Skip to content

Can You Respect A Novel But Still Dislike It?

Here’s a problem I face when I’m reviewing or offering my opinion on famous, well-received novels.

I have to separate my subjective opinion from a much wider objective opinion. For example, I recently wrote about how much I really disliked Possession. I’ve called the novel “dull,” “a slog,” and all sorts of other negative things. The same goes for other novels at the bottom of my highly subjective and basically meaningless rankings, like Mrs. Dalloway, A Dance To The Music of Time, and The Sound and the Fury.

I have to recognize that though I dislike, and even greatly dislike, these novels, many literature critics who know much more than me believe these are some of the best novels ever written.

The more I read through these novels, the more I realize that I can dislike them while still respecting the books and their authors. Virginia Woolf was absolutely an incredibly talented author. She knew exactly what she wanted to do with Mrs. Dalloway and she did it. I can mostly understand why so many people love the novel. But I hate it.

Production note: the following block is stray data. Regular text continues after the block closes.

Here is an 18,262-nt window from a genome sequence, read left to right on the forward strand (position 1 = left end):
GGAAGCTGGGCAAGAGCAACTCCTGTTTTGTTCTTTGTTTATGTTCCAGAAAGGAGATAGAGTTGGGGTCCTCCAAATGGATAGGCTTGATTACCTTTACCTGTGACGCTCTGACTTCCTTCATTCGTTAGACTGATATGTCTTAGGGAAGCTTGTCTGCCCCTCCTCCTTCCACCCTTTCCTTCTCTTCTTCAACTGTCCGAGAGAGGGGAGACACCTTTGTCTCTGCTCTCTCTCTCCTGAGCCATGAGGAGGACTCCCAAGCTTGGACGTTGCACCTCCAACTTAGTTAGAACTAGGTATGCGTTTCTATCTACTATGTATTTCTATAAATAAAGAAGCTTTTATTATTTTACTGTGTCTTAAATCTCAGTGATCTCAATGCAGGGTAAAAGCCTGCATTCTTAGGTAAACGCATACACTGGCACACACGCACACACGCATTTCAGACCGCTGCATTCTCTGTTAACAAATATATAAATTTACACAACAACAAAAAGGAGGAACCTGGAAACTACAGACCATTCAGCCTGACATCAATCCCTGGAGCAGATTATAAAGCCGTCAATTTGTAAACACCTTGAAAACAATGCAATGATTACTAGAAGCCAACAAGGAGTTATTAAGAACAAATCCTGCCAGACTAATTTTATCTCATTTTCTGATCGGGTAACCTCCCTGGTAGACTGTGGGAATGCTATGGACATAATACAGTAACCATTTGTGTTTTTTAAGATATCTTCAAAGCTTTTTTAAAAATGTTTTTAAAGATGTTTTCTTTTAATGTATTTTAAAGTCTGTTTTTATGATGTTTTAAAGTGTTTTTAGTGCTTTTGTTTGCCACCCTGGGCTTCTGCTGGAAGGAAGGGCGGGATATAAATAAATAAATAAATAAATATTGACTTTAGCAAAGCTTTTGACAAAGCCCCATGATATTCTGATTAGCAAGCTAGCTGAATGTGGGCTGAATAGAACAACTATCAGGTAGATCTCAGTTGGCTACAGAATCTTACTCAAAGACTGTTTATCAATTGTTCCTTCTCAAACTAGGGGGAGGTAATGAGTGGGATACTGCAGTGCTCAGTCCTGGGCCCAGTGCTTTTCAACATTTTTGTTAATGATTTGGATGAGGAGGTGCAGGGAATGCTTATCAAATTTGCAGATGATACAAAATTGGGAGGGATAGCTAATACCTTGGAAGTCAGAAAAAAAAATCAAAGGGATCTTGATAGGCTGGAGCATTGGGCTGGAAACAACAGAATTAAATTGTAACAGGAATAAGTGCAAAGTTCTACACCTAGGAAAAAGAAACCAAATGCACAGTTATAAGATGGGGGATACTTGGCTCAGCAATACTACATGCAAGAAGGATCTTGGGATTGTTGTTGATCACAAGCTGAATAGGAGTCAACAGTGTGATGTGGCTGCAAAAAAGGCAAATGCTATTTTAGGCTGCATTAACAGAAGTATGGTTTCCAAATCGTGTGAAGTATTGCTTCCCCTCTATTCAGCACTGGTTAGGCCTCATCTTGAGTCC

Can my dislike for Mrs. Dalloway and Possession coexist with my respect for these novels and their authors?  That’s the tension I’m trying to embrace on this blog while improving on my ability to show appreciation for novels I don’t personally like.

This isn’t unique to reading. An athlete can dislike another athlete while respecting their talent. We can dislike a contemporary designed house while appreciating the skill of the architect and the time the designer spent on the house. You can dislike a politician while recognizing their intellect—after all, you’ve got to be an incredible marketer to get elected these days.

So, yes, I think I’m too the point of saying that Possession is a “great book”—but, personally, I hate it.

Am I making sense here? Can you relate?

Advertisements
35 Comments Post a comment
  1. random2409 #

    Absolutely…I generally find that “critically acclaimed” and “beautifully written” books by “award winning” authors are often well written but turgid in the extreme and more often than not I end up binning them after the first 30 pages…